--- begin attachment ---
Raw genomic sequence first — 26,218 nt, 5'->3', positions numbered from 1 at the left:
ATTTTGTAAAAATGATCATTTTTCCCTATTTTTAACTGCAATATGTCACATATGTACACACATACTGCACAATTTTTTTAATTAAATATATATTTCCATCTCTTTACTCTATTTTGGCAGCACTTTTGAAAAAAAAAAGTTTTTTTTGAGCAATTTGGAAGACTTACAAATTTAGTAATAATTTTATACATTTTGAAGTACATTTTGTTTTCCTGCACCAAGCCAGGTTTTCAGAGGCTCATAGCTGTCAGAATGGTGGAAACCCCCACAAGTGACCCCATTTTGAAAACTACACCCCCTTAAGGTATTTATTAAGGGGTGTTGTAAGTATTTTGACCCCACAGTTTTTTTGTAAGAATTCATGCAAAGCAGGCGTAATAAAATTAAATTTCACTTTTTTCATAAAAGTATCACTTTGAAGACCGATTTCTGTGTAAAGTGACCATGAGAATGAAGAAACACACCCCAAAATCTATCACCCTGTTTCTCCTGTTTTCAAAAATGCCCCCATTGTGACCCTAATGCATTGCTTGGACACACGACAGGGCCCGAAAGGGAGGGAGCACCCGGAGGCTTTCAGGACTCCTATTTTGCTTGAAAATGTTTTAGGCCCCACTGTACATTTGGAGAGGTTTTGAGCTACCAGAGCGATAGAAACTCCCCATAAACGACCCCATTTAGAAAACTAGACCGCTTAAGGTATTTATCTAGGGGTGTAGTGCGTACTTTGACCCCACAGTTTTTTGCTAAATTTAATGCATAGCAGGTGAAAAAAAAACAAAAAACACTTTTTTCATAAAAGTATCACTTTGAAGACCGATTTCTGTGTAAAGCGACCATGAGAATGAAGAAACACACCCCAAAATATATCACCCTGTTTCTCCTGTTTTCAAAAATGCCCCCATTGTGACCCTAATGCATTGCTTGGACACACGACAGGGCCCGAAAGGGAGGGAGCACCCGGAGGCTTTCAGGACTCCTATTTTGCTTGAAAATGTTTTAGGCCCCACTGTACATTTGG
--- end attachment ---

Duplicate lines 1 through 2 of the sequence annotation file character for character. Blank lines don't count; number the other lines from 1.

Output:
Raw genomic sequence first — 26,218 nt, 5'->3', positions numbered from 1 at the left:
ATTTTGTAAAAATGATCATTTTTCCCTATTTTTAACTGCAATATGTCACATATGTACACACATACTGCACAATTTTTTTAATTAAATATATATTTCCATCTCTTTACTCTATTTTGGCAGCACTTTTGAAAAAAAAAAGTTTTTTTTGAGCAATTTGGAAGACTTACAAATTTAGTAATAATTTTATACATTTTGAAGTACATTTTGTTTTCCTGCACCAAGCCAGGTTTTCAGAGGCTCATAGCTGTCAGAATGGTGGAAACCCCCACAAGTGACCCCATTTTGAAAACTACACCCCCTTAAGGTATTTATTAAGGGGTGTTGTAAGTATTTTGACCCCACAGTTTTTTTGTAAGAATTCATGCAAAGCAGGCGTAATAAAATTAAATTTCACTTTTTTCATAAAAGTATCACTTTGAAGACCGATTTCTGTGTAAAGTGACCATGAGAATGAAGAAACACACCCCAAAATCTATCACCCTGTTTCTCCTGTTTTCAAAAATGCCCCCATTGTGACCCTAATGCATTGCTTGGACACACGACAGGGCCCGAAAGGGAGGGAGCACCCGGAGGCTTTCAGGACTCCTATTTTGCTTGAAAATGTTTTAGGCCCCACTGTACATTTGGAGAGGTTTTGAGCTACCAGAGCGATAGAAACTCCCCATAAACGACCCCATTTAGAAAACTAGACCGCTTAAGGTATTTATCTAGGGGTGTAGTGCGTACTTTGACCCCACAGTTTTTTGCTAAATTTAATGCATAGCAGGTGAAAAAAAAACAAAAAACACTTTTTTCATAAAAGTATCACTTTGAAGACCGATTTCTGTGTAAAGCGACCATGAGAATGAAGAAACACACCCCAAAATATATCACCCTGTTTCTCCTGTTTTCAAAAATGCCCCCATTGTGACCCTAATGCATTGCTTGGACACACGACAGGGCCCGAAAGGGAGGGAGCACCCGGAGGCTTTCAGGACTCCTATTTTGCTTGAAAATGTTTTAGGCCCCACTGTACATTTGG